Over time Disney would have general data about what to 40-something parents with a 5 year old tend to do. If you visit a lot they'd also have data on what you guys personally do.

Again, the fact that you being someone living within firework-viewing distance of the park with season passes can spit out three rides and times to a dude sitting in Dayton, Ohio today does nothing to prove that Disney won't encourage someone to reserve 4 rides, two meals and a character greet along with filling out a checklist of preferences a family info (demographics) when booking a weeklong vacation sometime down the road.

With that said, If you're at BTM at 5pm, you're off at say 5:10-5:15. With just 45 minues to get to the other side of the park and a later reservation for a Fantasyland ride, you're not going to walk around the back of the park. My guess is a path around the water by the Riverboat through the hub into Tomorrowland with maybe a quick spin on the Transit Authority Peoplemover (at around 5:25-5:30) because Simon digs it. You're off the Peoplemover at 5:40-5:45 and with just 15 minutes until your SM reservation, you're not leaving the immeidate area. Whether it's a bathroom stop, people watching, a drink or another quick ride - it doesn't matter. You're staying right there to hit your 6pm on Space Mountain.

Alternately, you catch the train, get off in Fantasyland. Walk to Tomorrowland and then do what I suggested above once there.

That's the idea. And that's just this stupid ol' guy in Dayton, Ohio making barely reasonable guesses based on your limited info, a park map and what little I know about how you visit Disney. I can't imagine what Disney could do.

My friends from Seattle who are there today have this:

  • 12:45 - Tomorrowland Speedway
  • 2:05 - Splash Mountain
  • 3:05 - Pirates

What do you think they did before and after the speedway? By the way, they don't have MagicBands.

Again, I don't know. I'm not Disney ten years from now. Hell, Disney isn't Disney 10 years from now.

Sometime in the future, MagicBands will be required. That will be your ticket, season pass, access, whatever. No one in the park won't have one.

And that's not to say they'll be able to pin everyone down. Obviously, as a local season pass holder, you're likely to pop in and out. You're the margin of error on the vast majority of guests who are doing the big WDW trip. But even still, after enough visits, Disney is going to see patterns in your visits. You usually show up at X time or X amount of time before your first FastPass. You tend to stay for so long. You seem to ride X or do this or that on most visits.

Obviously things change. What someone does today is usually setting up for something bigger and better tomorrow. Especially in a business and super-especially with Disney.

Which is exactly the point.

None of what I posted is the case...yet. It is an educated guess at where things are headed based on where they've been and where they are.

Wednesday, March 11, 2015 4:29 PM

I've never really believed in Big Brother, but if he existed, I certainly would not have expected him to be wearing mouse ears. ;)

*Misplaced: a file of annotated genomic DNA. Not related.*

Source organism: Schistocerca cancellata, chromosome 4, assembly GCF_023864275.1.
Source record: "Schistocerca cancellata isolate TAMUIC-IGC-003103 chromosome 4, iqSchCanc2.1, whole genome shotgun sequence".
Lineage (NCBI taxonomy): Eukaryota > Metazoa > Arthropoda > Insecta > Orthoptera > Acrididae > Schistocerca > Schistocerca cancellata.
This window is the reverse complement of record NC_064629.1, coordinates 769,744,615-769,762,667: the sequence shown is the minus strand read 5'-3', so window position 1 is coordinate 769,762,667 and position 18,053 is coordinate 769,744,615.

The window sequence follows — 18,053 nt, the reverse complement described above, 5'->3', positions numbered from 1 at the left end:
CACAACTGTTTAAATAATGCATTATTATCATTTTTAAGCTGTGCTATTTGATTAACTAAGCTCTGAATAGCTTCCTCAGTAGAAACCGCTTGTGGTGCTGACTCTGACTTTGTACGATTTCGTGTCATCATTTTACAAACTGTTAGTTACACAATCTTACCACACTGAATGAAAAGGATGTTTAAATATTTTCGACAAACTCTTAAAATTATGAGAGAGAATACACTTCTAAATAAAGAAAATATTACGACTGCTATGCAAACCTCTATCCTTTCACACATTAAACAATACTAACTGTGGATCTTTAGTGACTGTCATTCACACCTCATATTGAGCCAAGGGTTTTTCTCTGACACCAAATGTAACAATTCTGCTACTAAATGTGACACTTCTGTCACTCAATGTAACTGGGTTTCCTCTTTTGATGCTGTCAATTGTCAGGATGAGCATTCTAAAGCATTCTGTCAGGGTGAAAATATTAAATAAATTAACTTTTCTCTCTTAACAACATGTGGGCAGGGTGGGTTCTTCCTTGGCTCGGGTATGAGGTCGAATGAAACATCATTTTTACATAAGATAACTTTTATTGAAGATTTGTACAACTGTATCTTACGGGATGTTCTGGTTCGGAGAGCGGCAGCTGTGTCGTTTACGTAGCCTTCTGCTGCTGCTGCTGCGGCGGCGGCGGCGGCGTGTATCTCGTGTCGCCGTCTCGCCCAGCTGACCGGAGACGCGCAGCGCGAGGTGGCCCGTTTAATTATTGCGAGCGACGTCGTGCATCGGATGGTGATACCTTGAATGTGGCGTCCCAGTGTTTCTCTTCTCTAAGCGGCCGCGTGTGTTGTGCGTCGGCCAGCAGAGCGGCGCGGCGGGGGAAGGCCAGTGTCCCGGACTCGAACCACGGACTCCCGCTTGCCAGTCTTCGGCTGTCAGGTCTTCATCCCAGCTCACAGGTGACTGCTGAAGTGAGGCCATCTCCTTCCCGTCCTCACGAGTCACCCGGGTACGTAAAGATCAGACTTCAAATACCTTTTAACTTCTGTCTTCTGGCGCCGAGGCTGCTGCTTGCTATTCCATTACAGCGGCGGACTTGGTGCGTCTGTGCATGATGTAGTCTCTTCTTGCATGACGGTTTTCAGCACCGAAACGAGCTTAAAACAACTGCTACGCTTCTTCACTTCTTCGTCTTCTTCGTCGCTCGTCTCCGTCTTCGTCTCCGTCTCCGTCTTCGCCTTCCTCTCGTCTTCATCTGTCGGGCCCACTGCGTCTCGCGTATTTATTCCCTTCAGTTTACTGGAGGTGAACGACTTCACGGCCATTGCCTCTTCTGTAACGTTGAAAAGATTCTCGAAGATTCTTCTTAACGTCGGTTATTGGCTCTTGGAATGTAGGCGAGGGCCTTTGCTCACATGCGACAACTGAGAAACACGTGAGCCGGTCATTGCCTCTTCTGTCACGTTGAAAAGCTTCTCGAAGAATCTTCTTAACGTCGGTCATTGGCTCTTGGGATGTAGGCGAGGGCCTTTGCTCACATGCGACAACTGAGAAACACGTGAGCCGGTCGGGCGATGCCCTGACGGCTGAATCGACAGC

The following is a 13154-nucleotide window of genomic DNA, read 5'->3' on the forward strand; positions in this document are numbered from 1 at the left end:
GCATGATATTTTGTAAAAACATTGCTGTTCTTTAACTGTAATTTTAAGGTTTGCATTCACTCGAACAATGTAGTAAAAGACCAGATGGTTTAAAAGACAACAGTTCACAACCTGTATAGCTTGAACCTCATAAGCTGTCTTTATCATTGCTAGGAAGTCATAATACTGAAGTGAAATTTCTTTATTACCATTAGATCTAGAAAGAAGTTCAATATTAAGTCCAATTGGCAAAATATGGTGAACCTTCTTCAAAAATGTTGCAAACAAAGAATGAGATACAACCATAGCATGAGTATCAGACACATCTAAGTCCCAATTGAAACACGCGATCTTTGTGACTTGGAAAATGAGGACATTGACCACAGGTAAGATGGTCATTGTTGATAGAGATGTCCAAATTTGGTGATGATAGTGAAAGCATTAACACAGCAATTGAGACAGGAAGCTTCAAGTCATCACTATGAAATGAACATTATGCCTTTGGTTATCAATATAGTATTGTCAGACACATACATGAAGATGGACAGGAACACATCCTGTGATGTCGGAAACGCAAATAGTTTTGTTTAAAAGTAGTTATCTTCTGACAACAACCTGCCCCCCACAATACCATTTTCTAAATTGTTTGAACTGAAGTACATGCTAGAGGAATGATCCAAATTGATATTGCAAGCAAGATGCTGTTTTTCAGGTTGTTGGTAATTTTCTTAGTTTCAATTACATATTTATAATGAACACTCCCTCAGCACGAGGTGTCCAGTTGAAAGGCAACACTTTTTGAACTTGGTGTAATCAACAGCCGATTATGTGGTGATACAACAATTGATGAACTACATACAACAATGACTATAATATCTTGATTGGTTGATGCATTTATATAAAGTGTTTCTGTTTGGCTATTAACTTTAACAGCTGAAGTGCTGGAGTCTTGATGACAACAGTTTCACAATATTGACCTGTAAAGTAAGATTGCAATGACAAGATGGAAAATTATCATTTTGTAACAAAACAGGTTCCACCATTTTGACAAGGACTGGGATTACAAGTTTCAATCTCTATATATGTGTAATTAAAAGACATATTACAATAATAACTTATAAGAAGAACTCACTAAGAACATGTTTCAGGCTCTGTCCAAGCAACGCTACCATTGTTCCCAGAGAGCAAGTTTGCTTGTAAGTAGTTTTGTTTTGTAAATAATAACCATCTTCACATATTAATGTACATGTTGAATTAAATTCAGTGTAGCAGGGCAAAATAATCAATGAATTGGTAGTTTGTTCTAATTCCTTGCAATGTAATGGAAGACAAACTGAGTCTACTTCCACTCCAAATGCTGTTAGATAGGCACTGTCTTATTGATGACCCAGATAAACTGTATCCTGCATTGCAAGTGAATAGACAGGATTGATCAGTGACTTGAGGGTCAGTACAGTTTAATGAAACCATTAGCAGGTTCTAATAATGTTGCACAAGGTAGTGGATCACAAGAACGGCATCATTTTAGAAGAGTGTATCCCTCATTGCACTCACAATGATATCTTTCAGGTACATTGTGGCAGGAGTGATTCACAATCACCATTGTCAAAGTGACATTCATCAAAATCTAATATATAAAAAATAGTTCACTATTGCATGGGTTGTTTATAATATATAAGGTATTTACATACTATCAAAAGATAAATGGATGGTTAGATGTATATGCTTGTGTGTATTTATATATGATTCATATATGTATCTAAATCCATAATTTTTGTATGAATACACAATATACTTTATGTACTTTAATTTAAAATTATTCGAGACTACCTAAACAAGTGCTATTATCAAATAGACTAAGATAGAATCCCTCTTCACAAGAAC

Wednesday, March 11, 2015 4:53 PM

Wednesday, March 11, 2015 10:05 PM

You can get almost anywhere to anywhere at Magic Kingdom in 15 minutes (add 2 more to go the back way :)). It's true. The notable exceptions are when there is a parade or fireworks. That was my point, I could do virtually anything in that time.

The insight that you think they can get I don't think is the insight they're after. They already know big picture trends in terms of traffic flow, queue depth and culinary load. They don't need to know what I'm doing personally between FP's... they've already scheduled cast and forecast inventory.

There is a ton of potential for post-vacation, tuned marketing, that's for sure.

Wednesday, March 11, 2015 10:37 PM

It's not about just getting the insight, I don't think.

It's about using that insight to control. It's about using that control to give the appearance of a magical vacation.

It's to their benefit if they can hold your hand, nudge you in certain directions and generally control your day (or week). Both in terms of managing the park and in terms of guest satisfaction.

All the italicized stuff from my post above (paraphrased)...

The less options we give you inside the park, the happier you'll be. When you set an agenda there's a feeling of ease once you're actually here. You can play hero and promise your kid you do this and this and that. The whole system gives us insight - knowing where food is needed, understanding crowd flows, how people are personally consuming the experiental product - to make this happen.

...they're flat out saying it.

A vacation at WDW is pretty overwhelming for the average visitor. We can make it better by doing the work for you. And why not? Who wouldn't prefer a tour guide that makes your day perfect based on your preferences, desires and expectations? If Disney can do that and still make it feel like you're in control and it was YOU (and you're wonderful family) that pulled off the perfect vacation...

...my God, that's gold!

Wednesday, March 11, 2015 11:03 PM

I feel like the thing you're arguing is always evolving. That's OK, I just can't keep up.